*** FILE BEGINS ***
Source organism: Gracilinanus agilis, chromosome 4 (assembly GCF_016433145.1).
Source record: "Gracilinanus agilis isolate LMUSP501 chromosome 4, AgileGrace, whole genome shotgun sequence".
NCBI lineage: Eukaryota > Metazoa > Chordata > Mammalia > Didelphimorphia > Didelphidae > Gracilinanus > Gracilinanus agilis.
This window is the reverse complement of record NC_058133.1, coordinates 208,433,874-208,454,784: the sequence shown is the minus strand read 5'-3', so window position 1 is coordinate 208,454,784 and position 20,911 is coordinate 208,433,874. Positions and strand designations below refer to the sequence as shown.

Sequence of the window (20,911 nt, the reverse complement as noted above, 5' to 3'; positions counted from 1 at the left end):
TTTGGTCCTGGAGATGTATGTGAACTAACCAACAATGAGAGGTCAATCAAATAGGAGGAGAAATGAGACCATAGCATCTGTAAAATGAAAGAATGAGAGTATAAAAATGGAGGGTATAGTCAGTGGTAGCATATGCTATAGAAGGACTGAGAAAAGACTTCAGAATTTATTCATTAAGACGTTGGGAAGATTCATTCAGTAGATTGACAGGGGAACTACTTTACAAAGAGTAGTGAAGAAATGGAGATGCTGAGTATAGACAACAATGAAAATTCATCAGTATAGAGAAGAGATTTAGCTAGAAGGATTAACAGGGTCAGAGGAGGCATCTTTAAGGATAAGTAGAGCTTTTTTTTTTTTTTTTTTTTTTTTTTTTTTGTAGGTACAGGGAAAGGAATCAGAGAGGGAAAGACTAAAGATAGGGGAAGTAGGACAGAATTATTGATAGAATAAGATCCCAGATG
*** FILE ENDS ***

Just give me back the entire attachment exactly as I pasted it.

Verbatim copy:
Source organism: Gracilinanus agilis, chromosome 4 (assembly GCF_016433145.1).
Source record: "Gracilinanus agilis isolate LMUSP501 chromosome 4, AgileGrace, whole genome shotgun sequence".
NCBI lineage: Eukaryota > Metazoa > Chordata > Mammalia > Didelphimorphia > Didelphidae > Gracilinanus > Gracilinanus agilis.
This window is the reverse complement of record NC_058133.1, coordinates 208,433,874-208,454,784: the sequence shown is the minus strand read 5'-3', so window position 1 is coordinate 208,454,784 and position 20,911 is coordinate 208,433,874. Positions and strand designations below refer to the sequence as shown.

Sequence of the window (20,911 nt, the reverse complement as noted above, 5' to 3'; positions counted from 1 at the left end):
TTTGGTCCTGGAGATGTATGTGAACTAACCAACAATGAGAGGTCAATCAAATAGGAGGAGAAATGAGACCATAGCATCTGTAAAATGAAAGAATGAGAGTATAAAAATGGAGGGTATAGTCAGTGGTAGCATATGCTATAGAAGGACTGAGAAAAGACTTCAGAATTTATTCATTAAGACGTTGGGAAGATTCATTCAGTAGATTGACAGGGGAACTACTTTACAAAGAGTAGTGAAGAAATGGAGATGCTGAGTATAGACAACAATGAAAATTCATCAGTATAGAGAAGAGATTTAGCTAGAAGGATTAACAGGGTCAGAGGAGGCATCTTTAAGGATAAGTAGAGCTTTTTTTTTTTTTTTTTTTTTTTTTTTTTTGTAGGTACAGGGAAAGGAATCAGAGAGGGAAAGACTAAAGATAGGGGAAGTAGGACAGAATTATTGATAGAATAAGATCCCAGATG